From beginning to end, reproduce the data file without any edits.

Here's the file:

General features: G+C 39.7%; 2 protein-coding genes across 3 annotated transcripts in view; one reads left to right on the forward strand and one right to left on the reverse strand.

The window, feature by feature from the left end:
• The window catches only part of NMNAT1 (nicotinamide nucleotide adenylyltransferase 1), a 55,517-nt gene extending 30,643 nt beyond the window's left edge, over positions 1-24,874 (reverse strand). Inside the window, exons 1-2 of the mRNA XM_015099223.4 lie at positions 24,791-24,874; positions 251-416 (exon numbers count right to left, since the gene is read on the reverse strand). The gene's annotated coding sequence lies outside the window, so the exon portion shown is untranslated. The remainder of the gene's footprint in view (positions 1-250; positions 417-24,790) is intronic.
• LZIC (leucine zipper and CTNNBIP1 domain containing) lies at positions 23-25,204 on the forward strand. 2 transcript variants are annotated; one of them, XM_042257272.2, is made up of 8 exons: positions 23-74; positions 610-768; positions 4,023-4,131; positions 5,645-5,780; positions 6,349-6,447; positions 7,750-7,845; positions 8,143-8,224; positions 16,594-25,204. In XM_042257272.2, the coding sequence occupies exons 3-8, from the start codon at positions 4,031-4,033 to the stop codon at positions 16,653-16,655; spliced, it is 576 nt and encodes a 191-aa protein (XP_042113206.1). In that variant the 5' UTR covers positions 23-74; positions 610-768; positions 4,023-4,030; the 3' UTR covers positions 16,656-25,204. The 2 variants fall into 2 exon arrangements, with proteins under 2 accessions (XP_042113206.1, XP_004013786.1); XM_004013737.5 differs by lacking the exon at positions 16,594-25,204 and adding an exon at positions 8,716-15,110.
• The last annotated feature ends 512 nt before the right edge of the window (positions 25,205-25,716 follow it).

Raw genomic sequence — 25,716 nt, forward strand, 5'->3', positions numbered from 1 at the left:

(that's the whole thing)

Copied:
General features: G+C 39.7%; 2 protein-coding genes across 3 annotated transcripts in view; one reads left to right on the forward strand and one right to left on the reverse strand.

The window, feature by feature from the left end:
• The window catches only part of NMNAT1 (nicotinamide nucleotide adenylyltransferase 1), a 55,517-nt gene extending 30,643 nt beyond the window's left edge, over positions 1-24,874 (reverse strand). Inside the window, exons 1-2 of the mRNA XM_015099223.4 lie at positions 24,791-24,874; positions 251-416 (exon numbers count right to left, since the gene is read on the reverse strand). The gene's annotated coding sequence lies outside the window, so the exon portion shown is untranslated. The remainder of the gene's footprint in view (positions 1-250; positions 417-24,790) is intronic.
• LZIC (leucine zipper and CTNNBIP1 domain containing) lies at positions 23-25,204 on the forward strand. 2 transcript variants are annotated; one of them, XM_042257272.2, is made up of 8 exons: positions 23-74; positions 610-768; positions 4,023-4,131; positions 5,645-5,780; positions 6,349-6,447; positions 7,750-7,845; positions 8,143-8,224; positions 16,594-25,204. In XM_042257272.2, the coding sequence occupies exons 3-8, from the start codon at positions 4,031-4,033 to the stop codon at positions 16,653-16,655; spliced, it is 576 nt and encodes a 191-aa protein (XP_042113206.1). In that variant the 5' UTR covers positions 23-74; positions 610-768; positions 4,023-4,030; the 3' UTR covers positions 16,656-25,204. The 2 variants fall into 2 exon arrangements, with proteins under 2 accessions (XP_042113206.1, XP_004013786.1); XM_004013737.5 differs by lacking the exon at positions 16,594-25,204 and adding an exon at positions 8,716-15,110.
• The last annotated feature ends 512 nt before the right edge of the window (positions 25,205-25,716 follow it).

Raw genomic sequence — 25,716 nt, forward strand, 5'->3', positions numbered from 1 at the left: